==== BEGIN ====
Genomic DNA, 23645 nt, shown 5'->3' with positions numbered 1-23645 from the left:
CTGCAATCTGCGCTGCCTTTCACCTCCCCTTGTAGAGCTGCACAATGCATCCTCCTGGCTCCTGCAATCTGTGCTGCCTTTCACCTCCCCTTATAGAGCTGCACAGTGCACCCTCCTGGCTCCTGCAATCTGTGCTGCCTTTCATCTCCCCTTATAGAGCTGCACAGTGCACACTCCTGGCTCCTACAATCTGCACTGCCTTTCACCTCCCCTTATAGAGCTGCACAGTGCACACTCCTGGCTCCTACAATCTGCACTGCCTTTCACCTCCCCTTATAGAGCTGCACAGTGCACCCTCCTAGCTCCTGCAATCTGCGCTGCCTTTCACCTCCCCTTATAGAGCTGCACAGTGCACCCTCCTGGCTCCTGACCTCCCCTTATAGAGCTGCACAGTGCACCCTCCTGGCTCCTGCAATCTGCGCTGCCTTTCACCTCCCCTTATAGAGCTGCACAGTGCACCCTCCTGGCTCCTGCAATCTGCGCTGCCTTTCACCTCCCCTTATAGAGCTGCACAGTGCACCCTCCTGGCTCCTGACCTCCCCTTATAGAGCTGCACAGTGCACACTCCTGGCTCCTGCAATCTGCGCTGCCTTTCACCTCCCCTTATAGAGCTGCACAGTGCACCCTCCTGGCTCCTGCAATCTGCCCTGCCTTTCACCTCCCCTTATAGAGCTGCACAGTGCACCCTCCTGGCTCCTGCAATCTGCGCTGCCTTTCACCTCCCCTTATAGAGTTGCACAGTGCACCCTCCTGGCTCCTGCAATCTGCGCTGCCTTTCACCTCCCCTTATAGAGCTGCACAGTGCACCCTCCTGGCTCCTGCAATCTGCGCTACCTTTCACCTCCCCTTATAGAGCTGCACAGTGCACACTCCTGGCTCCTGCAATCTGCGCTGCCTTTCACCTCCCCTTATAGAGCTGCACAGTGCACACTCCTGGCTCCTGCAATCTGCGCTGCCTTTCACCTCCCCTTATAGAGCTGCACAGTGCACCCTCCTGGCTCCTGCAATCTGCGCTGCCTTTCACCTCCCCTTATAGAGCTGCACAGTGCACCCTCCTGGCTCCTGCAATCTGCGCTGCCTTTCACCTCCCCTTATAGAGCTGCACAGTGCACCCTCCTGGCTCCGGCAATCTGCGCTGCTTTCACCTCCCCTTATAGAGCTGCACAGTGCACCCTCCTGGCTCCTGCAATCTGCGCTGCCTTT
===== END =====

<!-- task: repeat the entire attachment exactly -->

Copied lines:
Genomic DNA, 23645 nt, shown 5'->3' with positions numbered 1-23645 from the left:
CTGCAATCTGCGCTGCCTTTCACCTCCCCTTGTAGAGCTGCACAATGCATCCTCCTGGCTCCTGCAATCTGTGCTGCCTTTCACCTCCCCTTATAGAGCTGCACAGTGCACCCTCCTGGCTCCTGCAATCTGTGCTGCCTTTCATCTCCCCTTATAGAGCTGCACAGTGCACACTCCTGGCTCCTACAATCTGCACTGCCTTTCACCTCCCCTTATAGAGCTGCACAGTGCACACTCCTGGCTCCTACAATCTGCACTGCCTTTCACCTCCCCTTATAGAGCTGCACAGTGCACCCTCCTAGCTCCTGCAATCTGCGCTGCCTTTCACCTCCCCTTATAGAGCTGCACAGTGCACCCTCCTGGCTCCTGACCTCCCCTTATAGAGCTGCACAGTGCACCCTCCTGGCTCCTGCAATCTGCGCTGCCTTTCACCTCCCCTTATAGAGCTGCACAGTGCACCCTCCTGGCTCCTGCAATCTGCGCTGCCTTTCACCTCCCCTTATAGAGCTGCACAGTGCACCCTCCTGGCTCCTGACCTCCCCTTATAGAGCTGCACAGTGCACACTCCTGGCTCCTGCAATCTGCGCTGCCTTTCACCTCCCCTTATAGAGCTGCACAGTGCACCCTCCTGGCTCCTGCAATCTGCCCTGCCTTTCACCTCCCCTTATAGAGCTGCACAGTGCACCCTCCTGGCTCCTGCAATCTGCGCTGCCTTTCACCTCCCCTTATAGAGTTGCACAGTGCACCCTCCTGGCTCCTGCAATCTGCGCTGCCTTTCACCTCCCCTTATAGAGCTGCACAGTGCACCCTCCTGGCTCCTGCAATCTGCGCTACCTTTCACCTCCCCTTATAGAGCTGCACAGTGCACACTCCTGGCTCCTGCAATCTGCGCTGCCTTTCACCTCCCCTTATAGAGCTGCACAGTGCACACTCCTGGCTCCTGCAATCTGCGCTGCCTTTCACCTCCCCTTATAGAGCTGCACAGTGCACCCTCCTGGCTCCTGCAATCTGCGCTGCCTTTCACCTCCCCTTATAGAGCTGCACAGTGCACCCTCCTGGCTCCTGCAATCTGCGCTGCCTTTCACCTCCCCTTATAGAGCTGCACAGTGCACCCTCCTGGCTCCGGCAATCTGCGCTGCTTTCACCTCCCCTTATAGAGCTGCACAGTGCACCCTCCTGGCTCCTGCAATCTGCGCTGCCTTT